Do Interest Only loans make sense anymore?

House on grass

Until earlier this year, interest only loans made a lot of sense!

There was no premium charged on interest rates on interest-only loans over and above principal and interest loans. This allowed them to be used strategically in a number of ways both for investors and future potential investors at no extra cost.

There has been significant pressure from industry regulators for banks to restrict investment lending growth and then, in a second wave of changes, to restrict and reduce interest only lending. Coupled with the banks enduring focus on maximising their own bottom line, the result has been increased costs of interest-only loans. This increase is so substantial that now, for property investors, interest only may no longer be the best option.

Depending on the lender, there is now up to 0.7% difference in the rates for Interest Only (IO) repayments as compared to Principal and Interest (P&I) repayments, or an extra $700 interest per year per $ 100 000 borrowed.

It’s not to say that interest only isn’t still the best option for some investors, but the parameters have changed and re-visiting strategies is a worthwhile exercise.

The potential savings, tax and cash-flow implications of switching from IO to P&I are probably best illustrated with an example.

We’ll use an average investor in the 30% tax bracket, receiving rent of $ 450 per week for a property on which they have $470 000 in debt and use average property expenses of approximately $9000 per year (including body corporate fees, rates, insurance, and property management fees etc).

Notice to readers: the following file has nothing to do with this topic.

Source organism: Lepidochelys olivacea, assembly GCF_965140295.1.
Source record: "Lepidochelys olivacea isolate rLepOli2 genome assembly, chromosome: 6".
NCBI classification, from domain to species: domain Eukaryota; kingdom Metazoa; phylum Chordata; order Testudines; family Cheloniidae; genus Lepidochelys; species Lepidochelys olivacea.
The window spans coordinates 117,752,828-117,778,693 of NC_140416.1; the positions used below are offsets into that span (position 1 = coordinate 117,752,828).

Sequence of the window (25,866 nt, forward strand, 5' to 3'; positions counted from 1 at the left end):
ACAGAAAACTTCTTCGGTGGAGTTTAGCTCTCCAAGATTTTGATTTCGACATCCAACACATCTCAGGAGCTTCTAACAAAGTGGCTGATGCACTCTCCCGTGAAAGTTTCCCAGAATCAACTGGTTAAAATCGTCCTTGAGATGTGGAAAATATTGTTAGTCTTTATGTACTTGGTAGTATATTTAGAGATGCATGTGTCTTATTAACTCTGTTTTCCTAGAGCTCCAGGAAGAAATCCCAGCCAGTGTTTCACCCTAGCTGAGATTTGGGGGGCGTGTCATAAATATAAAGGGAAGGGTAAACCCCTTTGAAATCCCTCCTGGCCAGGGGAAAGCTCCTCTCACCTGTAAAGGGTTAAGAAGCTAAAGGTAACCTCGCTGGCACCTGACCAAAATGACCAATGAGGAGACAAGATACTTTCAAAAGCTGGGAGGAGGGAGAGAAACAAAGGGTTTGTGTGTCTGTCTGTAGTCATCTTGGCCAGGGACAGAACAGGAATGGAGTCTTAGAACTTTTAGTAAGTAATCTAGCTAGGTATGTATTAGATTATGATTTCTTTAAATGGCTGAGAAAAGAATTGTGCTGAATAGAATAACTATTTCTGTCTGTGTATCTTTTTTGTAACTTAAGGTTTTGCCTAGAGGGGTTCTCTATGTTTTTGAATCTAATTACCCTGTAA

In summary, by switching to P&I, the investor would:

  • Save $ 2 225 in interest in the first year (savings over 5 years – $ 14 830)
  • Pay additional tax of $667 in the first year ( extra tax over 5 years – $ 4 449)
  • Achieve after tax savings of $ 10 381 over 5 years
  • Pay down their debt by $ 40 000 over 5 years.

The cash-flow cost to the investor of having to pay principal off the loan is partially offset by the saving on interest, but as the saying goes, there’s no such thing as a free lunch! The investor’s first year cash contribution will go from $4514 per year ($87 per week) to $10 147 per year ($195 per week).

It is unfortunately both possible and likely that interest rate for IO loans will continue to increase in the coming months, which may push the cash cost of holding properties on an IO basis up substantially, so it is worthwhile considering the switch.

All of that said, switching to P&I may be a significant adjustment to include in the family budget.

The example above assumes that the investor has refinanced their loans to restart a 30 year term to make the principal and interest repayments easier on their cash flow.  Simply switching an existing loan from IO to P&I over the remaining term (for example 25 years) would have higher principal repayments because of the shorter term. If you’ve had your property for a few years you may need to consider refinancing to extend the term which would soften the blow.

There is no right answer for everyone, but given the extra interest you could now be paying, it’s worth considering the switch.

If you’d like a detailed review of your loans and options, please get in touch. You’ll always know what I think…

Leave a Reply

Your email address will not be published. Required fields are marked *